Tuesday, 19 October 2004

Saw this coming, had a discussion with a colleague this morning about it, and Security Pipeline has an article about it.

Google's desktop search (in public beta) indexes local machine content to let you search though it and quickly find stuff on your computer.

Problem is, it might let others find and read your stuff if your computer is used by anyone other than you. Hmmm. Details...

From the article:

If you're the computer's only user, the software is helpful "as a photographic memory of everything you've seen on the computer," said Marissa Mayer, director of consumer Web products at Google Inc. The giant index remains on the computer and isn't shared with Google. The company can't access it remotely even if it gets a subpoena ordering it to do so, Mayer said.

Where the privacy and security concerns arise is when the computer is shared.

Type in "hotmail.com" and you'll get copies, or stored caches, of messages that previous users have seen. Enter an e-mail address and you can read all the messages sent to and from that address. Type "password" and get password reminders that were sent back via e-mail.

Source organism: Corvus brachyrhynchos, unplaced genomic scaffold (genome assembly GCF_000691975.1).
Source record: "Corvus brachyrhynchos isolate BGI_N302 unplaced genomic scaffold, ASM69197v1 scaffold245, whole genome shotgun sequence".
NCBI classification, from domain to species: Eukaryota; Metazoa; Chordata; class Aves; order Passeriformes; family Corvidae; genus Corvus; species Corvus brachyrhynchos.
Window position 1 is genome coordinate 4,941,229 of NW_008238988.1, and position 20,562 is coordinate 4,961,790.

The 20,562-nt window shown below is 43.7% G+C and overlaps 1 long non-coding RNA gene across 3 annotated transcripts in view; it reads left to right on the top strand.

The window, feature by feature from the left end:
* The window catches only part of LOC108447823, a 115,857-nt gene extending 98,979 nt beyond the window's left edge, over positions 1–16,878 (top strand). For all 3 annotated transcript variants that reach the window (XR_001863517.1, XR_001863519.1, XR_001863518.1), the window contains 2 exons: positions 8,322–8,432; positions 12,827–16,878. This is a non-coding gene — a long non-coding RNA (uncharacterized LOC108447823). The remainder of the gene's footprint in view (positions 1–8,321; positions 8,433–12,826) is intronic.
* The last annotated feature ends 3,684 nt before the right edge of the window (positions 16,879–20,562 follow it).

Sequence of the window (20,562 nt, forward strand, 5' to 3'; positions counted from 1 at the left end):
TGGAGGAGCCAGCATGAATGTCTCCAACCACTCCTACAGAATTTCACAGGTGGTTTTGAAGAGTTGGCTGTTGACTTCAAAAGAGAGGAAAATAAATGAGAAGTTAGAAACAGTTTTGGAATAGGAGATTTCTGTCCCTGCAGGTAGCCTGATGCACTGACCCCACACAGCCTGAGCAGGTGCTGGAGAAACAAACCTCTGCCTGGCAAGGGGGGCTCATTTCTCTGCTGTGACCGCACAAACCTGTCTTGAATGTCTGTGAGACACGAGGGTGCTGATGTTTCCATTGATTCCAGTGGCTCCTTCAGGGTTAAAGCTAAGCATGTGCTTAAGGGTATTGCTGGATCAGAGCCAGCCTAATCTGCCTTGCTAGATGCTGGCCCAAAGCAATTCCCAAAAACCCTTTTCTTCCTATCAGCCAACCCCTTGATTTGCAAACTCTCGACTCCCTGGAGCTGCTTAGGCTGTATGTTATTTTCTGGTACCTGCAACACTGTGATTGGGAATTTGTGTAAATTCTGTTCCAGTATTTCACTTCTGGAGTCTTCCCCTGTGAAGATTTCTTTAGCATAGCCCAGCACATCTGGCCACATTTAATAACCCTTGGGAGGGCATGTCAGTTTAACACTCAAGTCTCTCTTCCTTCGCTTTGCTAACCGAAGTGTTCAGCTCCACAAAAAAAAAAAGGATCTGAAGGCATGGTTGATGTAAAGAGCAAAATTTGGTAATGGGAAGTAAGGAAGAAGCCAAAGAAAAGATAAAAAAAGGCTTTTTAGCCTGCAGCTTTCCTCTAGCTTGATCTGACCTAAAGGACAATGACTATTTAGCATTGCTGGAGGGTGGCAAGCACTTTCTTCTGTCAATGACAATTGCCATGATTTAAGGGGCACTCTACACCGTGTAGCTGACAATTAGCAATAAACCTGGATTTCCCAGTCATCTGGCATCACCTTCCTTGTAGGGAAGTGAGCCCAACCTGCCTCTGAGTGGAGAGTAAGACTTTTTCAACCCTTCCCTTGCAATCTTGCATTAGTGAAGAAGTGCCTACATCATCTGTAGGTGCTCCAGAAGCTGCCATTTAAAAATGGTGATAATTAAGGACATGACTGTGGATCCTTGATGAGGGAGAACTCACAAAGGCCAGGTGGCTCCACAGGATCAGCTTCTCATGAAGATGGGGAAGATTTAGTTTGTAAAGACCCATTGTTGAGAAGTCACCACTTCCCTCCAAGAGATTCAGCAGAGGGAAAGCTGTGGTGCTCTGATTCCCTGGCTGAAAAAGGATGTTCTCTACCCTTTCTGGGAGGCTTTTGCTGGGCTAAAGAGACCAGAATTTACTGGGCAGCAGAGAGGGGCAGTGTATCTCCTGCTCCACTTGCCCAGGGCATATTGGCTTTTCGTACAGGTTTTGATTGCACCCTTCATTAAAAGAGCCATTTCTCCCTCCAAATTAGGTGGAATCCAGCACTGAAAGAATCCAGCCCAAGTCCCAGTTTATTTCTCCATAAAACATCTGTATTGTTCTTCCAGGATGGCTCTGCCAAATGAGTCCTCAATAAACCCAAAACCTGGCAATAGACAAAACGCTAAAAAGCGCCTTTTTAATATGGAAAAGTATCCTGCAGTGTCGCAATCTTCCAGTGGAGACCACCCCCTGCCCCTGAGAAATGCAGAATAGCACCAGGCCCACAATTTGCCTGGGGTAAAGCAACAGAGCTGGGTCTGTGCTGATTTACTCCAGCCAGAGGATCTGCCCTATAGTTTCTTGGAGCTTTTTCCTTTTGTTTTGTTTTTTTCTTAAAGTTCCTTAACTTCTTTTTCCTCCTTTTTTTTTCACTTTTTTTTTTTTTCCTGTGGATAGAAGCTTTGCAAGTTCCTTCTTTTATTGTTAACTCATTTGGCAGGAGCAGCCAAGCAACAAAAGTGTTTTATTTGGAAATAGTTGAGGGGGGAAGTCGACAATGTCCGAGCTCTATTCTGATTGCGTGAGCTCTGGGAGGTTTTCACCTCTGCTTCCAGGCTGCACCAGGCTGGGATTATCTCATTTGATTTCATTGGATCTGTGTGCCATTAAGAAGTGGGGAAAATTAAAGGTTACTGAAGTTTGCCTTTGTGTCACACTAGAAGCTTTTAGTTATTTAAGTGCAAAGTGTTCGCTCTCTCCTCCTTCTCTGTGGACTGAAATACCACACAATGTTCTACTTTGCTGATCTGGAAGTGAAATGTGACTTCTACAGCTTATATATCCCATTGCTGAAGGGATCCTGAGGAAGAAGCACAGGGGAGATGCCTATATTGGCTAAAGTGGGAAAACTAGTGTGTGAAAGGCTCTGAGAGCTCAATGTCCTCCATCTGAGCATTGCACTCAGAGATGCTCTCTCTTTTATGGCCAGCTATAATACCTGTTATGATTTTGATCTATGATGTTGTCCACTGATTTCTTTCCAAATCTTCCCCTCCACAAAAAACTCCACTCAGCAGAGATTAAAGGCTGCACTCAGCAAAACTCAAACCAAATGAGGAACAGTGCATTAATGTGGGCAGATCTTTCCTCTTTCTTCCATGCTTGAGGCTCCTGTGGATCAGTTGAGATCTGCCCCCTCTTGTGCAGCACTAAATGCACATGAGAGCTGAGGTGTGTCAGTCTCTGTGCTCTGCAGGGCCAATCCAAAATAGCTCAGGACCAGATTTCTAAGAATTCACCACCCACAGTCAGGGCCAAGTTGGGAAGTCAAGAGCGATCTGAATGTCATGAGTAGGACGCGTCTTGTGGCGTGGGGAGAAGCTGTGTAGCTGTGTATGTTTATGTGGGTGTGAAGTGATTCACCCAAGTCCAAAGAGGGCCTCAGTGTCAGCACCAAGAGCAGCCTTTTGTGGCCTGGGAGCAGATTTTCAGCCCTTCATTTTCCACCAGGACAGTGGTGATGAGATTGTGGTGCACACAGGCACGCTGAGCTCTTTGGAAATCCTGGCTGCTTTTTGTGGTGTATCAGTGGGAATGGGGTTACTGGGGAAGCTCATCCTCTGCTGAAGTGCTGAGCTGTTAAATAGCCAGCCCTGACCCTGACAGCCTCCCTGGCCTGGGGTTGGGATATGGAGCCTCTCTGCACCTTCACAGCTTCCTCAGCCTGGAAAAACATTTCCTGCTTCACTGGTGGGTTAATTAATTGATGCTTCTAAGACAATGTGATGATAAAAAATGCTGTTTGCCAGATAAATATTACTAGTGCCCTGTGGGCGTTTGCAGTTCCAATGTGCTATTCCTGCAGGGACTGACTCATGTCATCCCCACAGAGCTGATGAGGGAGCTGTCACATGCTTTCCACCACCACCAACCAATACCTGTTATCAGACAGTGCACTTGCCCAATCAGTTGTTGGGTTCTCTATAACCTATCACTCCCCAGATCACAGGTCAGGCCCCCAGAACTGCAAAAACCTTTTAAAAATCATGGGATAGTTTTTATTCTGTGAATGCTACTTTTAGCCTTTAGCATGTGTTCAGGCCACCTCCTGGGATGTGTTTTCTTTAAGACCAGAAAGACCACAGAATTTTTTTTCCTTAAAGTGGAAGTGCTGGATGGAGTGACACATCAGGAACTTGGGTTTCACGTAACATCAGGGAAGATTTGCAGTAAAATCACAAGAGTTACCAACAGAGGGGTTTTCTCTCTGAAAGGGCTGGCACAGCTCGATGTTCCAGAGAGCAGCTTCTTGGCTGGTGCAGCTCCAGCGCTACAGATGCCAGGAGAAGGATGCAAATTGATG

Acknowledging the concerns, Mayer said managers of shared computers should think twice about installing the software until Google develops advanced features like password protection and multi-user support.

Add/Read: Comments [1]
IT Security | Tech
Wednesday, 20 October 2004 09:47:37 (Pacific Standard Time, UTC-08:00)
"Problem is, it might let others find and read your stuff if your computer is used by anyone other than you."

Well, isn't someone using your computer (without this software) a security concern anyway?

If you have sensitive materials on your computer, you shouldn't let other access it.

It should be noted that the Google Desktop Search Beta, will only run on one account per machine also, so you would need access to the users credentials to access the Google desktop search...
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